A Few Brave People, powerfully chronicles the extraordinary struggle of the local people of the Black Sea region to protect their rivers and their livelihood from a government that is keen to sell them to private corporations.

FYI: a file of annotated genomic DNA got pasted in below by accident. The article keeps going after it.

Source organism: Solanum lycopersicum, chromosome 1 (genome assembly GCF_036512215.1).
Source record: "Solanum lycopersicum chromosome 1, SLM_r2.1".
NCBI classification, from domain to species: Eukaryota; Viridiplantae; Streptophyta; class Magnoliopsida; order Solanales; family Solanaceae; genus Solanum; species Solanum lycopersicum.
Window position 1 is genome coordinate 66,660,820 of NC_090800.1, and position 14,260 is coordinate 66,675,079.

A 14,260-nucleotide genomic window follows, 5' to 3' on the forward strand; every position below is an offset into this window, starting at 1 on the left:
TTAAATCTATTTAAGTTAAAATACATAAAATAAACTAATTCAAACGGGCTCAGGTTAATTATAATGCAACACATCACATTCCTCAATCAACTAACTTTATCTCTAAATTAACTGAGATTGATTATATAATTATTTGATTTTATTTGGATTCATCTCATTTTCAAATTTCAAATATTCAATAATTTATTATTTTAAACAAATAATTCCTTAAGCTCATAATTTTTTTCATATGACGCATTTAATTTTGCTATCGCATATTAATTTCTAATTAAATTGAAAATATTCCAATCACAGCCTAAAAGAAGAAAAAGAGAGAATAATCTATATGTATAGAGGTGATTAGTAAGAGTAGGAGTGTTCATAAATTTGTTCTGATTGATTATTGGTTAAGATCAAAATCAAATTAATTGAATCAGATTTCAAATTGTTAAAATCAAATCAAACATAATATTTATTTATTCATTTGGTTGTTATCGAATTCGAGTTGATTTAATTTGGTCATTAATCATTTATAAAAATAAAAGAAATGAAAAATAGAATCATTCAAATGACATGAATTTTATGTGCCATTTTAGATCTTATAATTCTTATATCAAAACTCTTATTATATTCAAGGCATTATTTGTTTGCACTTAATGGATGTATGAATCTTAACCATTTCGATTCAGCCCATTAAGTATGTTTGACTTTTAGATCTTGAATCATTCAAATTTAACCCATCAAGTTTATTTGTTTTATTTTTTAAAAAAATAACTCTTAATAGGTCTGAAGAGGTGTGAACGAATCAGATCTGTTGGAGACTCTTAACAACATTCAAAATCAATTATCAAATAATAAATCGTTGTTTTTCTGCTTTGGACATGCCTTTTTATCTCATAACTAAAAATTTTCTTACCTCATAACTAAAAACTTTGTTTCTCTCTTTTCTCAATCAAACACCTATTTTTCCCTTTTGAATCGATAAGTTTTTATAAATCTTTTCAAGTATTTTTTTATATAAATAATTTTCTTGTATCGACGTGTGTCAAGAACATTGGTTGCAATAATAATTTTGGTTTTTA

The people of Çağlayan, İkizdere and Senoz -3 valleys in the Black Sea region- are at a loss about what to do with the government’s plans to build dozens of hydroelectric plants in their valleys. They cannot make sense of the fact that their rivers -a lifeline, teacher and inspiration- are to be rented out to private companies to exploit for the next 49 years. The authorities tell them that this is a must, necessary for Turkey’s development and energy independence. Then, they sign the rivers off, and immediately begin construction in Şenöz. Trees are cut off, massive water pipes are laid, and as the river goes quiet, it is as if the locals in Şenöz slowly begin to expire. In İkizdere, there are those who believe the dams will mean more employment, and then, there are those who are determined to resist this brutal intervention to their lives. Aware of what happened in Şenöz and İkizdere, people in Çağlayan begin a determined campaign against the state and its corporations. This film follows a few brave people who decide to struggle not only for their own sakes, but also for generations to come over the course of 3 years. We met Rüya Arzu Köksal with her film An Argonaut in Ordu, which was screened at !f 2010. Once again she delivers a profound wake up call, one that derives its power from these locals who courageously and determinedly fight for their own.

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